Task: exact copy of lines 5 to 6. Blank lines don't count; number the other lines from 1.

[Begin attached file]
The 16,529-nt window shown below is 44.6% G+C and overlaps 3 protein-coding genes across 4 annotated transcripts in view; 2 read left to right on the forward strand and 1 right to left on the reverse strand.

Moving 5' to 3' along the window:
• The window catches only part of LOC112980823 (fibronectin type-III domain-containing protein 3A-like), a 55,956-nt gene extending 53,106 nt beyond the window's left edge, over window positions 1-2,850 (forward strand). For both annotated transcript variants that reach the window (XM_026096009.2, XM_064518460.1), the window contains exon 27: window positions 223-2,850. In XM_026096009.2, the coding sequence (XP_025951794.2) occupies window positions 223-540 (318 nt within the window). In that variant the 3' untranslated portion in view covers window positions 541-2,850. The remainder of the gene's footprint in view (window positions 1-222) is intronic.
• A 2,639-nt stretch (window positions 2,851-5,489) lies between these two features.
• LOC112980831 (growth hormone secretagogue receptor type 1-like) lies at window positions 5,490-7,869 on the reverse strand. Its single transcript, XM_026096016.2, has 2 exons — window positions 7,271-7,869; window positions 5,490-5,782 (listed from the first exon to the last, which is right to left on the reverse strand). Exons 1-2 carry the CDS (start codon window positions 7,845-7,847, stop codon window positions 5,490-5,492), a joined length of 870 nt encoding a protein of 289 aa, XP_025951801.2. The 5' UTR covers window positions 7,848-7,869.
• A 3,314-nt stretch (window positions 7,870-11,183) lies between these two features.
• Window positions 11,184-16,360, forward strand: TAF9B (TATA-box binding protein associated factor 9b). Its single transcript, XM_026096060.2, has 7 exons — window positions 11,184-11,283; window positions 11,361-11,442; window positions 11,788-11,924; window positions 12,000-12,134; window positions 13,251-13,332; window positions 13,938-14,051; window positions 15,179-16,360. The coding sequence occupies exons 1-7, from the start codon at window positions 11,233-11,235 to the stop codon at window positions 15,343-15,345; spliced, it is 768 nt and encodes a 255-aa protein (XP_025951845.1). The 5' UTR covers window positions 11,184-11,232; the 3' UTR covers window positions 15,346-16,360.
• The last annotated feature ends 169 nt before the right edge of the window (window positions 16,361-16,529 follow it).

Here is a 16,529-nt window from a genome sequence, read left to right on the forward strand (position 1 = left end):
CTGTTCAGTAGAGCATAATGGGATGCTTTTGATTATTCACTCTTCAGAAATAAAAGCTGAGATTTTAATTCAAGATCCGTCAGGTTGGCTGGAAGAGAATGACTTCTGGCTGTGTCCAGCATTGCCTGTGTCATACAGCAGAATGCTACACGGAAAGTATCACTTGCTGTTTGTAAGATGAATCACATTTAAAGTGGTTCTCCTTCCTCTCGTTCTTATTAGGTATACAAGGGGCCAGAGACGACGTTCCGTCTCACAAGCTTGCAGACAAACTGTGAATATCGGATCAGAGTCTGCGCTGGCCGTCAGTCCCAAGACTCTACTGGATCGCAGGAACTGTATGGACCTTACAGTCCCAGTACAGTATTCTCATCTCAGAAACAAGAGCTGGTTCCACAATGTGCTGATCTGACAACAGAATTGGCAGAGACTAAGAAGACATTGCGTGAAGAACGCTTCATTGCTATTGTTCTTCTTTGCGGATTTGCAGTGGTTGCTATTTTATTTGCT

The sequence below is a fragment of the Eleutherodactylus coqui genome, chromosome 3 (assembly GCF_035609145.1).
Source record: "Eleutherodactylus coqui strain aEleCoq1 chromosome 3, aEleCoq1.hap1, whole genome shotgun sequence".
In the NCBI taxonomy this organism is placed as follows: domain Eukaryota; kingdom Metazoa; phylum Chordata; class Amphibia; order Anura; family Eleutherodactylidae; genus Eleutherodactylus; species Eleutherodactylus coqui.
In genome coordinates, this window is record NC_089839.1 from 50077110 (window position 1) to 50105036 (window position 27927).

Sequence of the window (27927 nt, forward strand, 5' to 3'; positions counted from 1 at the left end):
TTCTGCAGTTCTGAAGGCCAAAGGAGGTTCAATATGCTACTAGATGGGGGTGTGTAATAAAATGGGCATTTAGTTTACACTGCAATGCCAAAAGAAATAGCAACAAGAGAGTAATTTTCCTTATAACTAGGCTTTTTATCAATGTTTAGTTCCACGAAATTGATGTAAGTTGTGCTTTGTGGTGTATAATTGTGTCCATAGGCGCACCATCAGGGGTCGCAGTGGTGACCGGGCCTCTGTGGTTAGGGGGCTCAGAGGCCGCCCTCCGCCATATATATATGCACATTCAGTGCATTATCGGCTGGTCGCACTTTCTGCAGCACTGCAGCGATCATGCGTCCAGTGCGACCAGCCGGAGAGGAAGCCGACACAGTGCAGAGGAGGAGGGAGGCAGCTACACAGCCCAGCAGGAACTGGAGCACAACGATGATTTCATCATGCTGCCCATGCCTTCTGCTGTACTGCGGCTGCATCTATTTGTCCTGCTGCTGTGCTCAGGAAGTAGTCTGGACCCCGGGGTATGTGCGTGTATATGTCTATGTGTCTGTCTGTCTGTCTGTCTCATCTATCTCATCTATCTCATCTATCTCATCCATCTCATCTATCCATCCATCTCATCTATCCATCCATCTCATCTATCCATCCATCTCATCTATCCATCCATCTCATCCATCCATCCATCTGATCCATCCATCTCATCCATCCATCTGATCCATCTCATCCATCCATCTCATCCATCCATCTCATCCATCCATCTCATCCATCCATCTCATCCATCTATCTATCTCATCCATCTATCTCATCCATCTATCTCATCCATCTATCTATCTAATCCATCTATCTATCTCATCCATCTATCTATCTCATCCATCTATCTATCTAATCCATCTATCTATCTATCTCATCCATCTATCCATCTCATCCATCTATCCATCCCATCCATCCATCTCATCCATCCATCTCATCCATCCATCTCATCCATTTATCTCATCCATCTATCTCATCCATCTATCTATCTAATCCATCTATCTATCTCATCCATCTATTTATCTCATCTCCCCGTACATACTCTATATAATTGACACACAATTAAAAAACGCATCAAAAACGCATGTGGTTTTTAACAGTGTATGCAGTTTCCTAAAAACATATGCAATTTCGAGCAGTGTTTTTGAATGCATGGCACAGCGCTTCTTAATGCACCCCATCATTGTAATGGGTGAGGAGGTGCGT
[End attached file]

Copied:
• LOC112980831 (growth hormone secretagogue receptor type 1-like) lies at window positions 5,490-7,869 on the reverse strand. Its single transcript, XM_026096016.2, has 2 exons — window positions 7,271-7,869; window positions 5,490-5,782 (listed from the first exon to the last, which is right to left on the reverse strand). Exons 1-2 carry the CDS (start codon window positions 7,845-7,847, stop codon window positions 5,490-5,492), a joined length of 870 nt encoding a protein of 289 aa, XP_025951801.2. The 5' UTR covers window positions 7,848-7,869.
• A 3,314-nt stretch (window positions 7,870-11,183) lies between these two features.